Call them the Sabotage Republicans.
They have been busily at work in Virginia these last few weeks, sabotaging the gubernatorial campaign of Attorney General Ken Cuccinelli.
Remember these headlines?
- From 2012: Romney Loses; Conservatives Weigh Limiting Clout of GOP Establishment
- From 2008: McCain Loses: Conservatives Call for GOP Reform
- From 2004: Bush Narrowly Beats Kerry; Conservatives Call for Rove Resignation
- From 2000: Bush wins by Supreme Court vote: Conservatives Call for End of “Compassionate Conservatism”
- From 1996: Dole Loses: Conservatives Demand End to Moderate Nominees
- From 1992: Bush Loses to Clinton: Conservatives Weigh Restrictions on GOP Establishment
If you don’t recall these headlines, no, your memory isn’t failing. They were never written. And if you saw these headlines yesterday your eyes weren’t failing you either. They were written:
“He’s a businessman. I’ll make him an offer he can’t refuse” -- Vito Corleone in The Godfather
Al Sharpton and Jon Corzine.
President Obama and Obamacare.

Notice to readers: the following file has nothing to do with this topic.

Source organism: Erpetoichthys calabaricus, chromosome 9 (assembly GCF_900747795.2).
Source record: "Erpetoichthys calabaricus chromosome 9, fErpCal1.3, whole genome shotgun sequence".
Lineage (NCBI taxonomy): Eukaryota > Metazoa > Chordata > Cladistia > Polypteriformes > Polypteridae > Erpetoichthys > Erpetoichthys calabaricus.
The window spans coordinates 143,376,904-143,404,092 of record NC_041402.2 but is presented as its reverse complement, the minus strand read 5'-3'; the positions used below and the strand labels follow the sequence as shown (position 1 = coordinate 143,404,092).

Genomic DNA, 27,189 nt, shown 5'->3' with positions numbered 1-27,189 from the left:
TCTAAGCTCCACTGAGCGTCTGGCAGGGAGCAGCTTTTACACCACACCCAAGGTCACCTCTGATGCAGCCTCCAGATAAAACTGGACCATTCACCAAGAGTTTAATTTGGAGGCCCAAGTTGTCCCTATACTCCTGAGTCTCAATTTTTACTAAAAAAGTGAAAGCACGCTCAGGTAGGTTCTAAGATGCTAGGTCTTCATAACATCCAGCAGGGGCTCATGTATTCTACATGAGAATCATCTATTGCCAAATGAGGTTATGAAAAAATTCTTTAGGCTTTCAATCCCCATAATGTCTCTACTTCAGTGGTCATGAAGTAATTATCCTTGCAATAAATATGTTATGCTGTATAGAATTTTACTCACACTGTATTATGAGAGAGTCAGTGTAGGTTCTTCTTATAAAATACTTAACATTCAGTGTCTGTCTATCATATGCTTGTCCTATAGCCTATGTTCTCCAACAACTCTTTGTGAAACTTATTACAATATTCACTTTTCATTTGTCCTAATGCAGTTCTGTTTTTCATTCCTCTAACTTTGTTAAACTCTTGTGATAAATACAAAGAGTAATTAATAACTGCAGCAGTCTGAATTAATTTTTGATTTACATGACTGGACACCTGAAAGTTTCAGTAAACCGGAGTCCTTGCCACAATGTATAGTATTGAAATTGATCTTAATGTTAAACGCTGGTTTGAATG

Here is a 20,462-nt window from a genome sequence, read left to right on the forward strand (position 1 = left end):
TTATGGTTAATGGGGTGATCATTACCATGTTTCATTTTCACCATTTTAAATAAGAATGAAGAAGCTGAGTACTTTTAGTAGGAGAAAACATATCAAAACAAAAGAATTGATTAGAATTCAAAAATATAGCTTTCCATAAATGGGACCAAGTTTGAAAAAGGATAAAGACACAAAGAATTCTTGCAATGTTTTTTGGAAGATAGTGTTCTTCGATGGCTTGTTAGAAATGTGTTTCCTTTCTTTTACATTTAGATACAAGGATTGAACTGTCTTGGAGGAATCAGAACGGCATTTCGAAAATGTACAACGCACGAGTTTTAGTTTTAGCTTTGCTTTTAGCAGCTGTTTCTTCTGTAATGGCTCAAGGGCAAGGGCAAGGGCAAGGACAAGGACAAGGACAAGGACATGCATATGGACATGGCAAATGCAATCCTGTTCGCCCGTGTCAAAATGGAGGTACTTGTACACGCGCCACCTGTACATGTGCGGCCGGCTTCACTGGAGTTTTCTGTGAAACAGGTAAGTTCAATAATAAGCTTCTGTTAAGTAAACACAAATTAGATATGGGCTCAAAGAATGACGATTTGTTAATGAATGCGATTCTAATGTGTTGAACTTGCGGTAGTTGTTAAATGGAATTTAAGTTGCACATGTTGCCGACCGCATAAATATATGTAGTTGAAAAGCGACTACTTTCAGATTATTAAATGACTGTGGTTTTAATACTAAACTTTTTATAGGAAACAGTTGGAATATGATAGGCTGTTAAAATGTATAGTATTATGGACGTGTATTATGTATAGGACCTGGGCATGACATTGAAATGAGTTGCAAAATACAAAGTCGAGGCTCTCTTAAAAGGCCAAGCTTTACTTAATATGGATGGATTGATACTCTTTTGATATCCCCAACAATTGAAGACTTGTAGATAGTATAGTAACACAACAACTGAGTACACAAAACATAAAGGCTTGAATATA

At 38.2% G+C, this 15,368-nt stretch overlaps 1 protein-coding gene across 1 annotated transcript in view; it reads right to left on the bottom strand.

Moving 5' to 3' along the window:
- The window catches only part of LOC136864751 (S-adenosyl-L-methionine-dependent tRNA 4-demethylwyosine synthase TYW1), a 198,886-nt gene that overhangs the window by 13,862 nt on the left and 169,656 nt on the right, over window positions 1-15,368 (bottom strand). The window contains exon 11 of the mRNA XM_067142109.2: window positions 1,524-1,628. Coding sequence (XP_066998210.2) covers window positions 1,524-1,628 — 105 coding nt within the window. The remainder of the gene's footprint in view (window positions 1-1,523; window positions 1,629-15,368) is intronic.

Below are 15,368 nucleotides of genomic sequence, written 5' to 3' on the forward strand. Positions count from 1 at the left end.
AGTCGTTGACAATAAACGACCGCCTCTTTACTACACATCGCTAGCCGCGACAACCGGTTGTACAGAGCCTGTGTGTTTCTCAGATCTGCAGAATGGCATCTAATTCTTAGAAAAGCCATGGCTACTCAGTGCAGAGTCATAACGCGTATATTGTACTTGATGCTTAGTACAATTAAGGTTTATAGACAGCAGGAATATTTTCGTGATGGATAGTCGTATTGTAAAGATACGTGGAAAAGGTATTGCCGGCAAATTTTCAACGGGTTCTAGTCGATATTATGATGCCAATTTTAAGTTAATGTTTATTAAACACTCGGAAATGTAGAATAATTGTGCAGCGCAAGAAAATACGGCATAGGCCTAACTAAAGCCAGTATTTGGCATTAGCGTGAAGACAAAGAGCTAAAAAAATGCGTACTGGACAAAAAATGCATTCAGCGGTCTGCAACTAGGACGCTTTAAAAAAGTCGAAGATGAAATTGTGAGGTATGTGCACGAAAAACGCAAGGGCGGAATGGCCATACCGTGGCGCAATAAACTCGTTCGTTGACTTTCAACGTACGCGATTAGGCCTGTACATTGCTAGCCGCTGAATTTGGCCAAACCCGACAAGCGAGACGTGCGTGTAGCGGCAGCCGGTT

It is a huge mistake to see the attack on Donald Trump by New York Attorney General Eric Schneiderman, a $40 million lawsuit over Trump University, as an isolated, Trump-centric event.
But let’s begin with Donald Trump. Who last week filed 150-plus pages of court documents requesting a complete dismissal of the lawsuit, itemizing in devastating detail the bogus nature of Schneiderman’s case. Labeling the lawsuit as “nothing more than a baseless attempt to garner publicity and further his own political ambitions,” Trump also announced he would be filing an ethics complaint against Schneiderman with the New York Joint Commission on Public Ethics.
Let’s begin specifically by thinking of Donald Trump’s multi-billion dollar, resoundingly successful company -- The Trump Organization -- as Khartoum the race horse.
Khartoum the race horse?
Ted Cruz is unbowed.
The Texas Senator, speaking at The American Spectator’s annual Washington gala Wednesday evening, was nothing if not resolute in his attacks on the disaster that has become Obamacare.
“Should we have fought this fight?” he asked, his resounding yes coming by way of citing the differences between the way the disaster of Obamacare is perceived in Washington and out in the country. “If you get out of Washington there’s no ambiguity” on the question, Cruz said.
“This thing isn’t working. It is a disaster and a disaster that is hurting people right now…. On the merits Obamacare isn’t working.”
Cruz came out swinging against his GOP Establishment critics in the Senate and elsewhere, and was fearless in taking on his critics. Saying among things that when his opponents in the GOP said their disagreement with him was on “tactics” — and he asked for their tactics -- the response that came back was the sound of “crickets chirping.”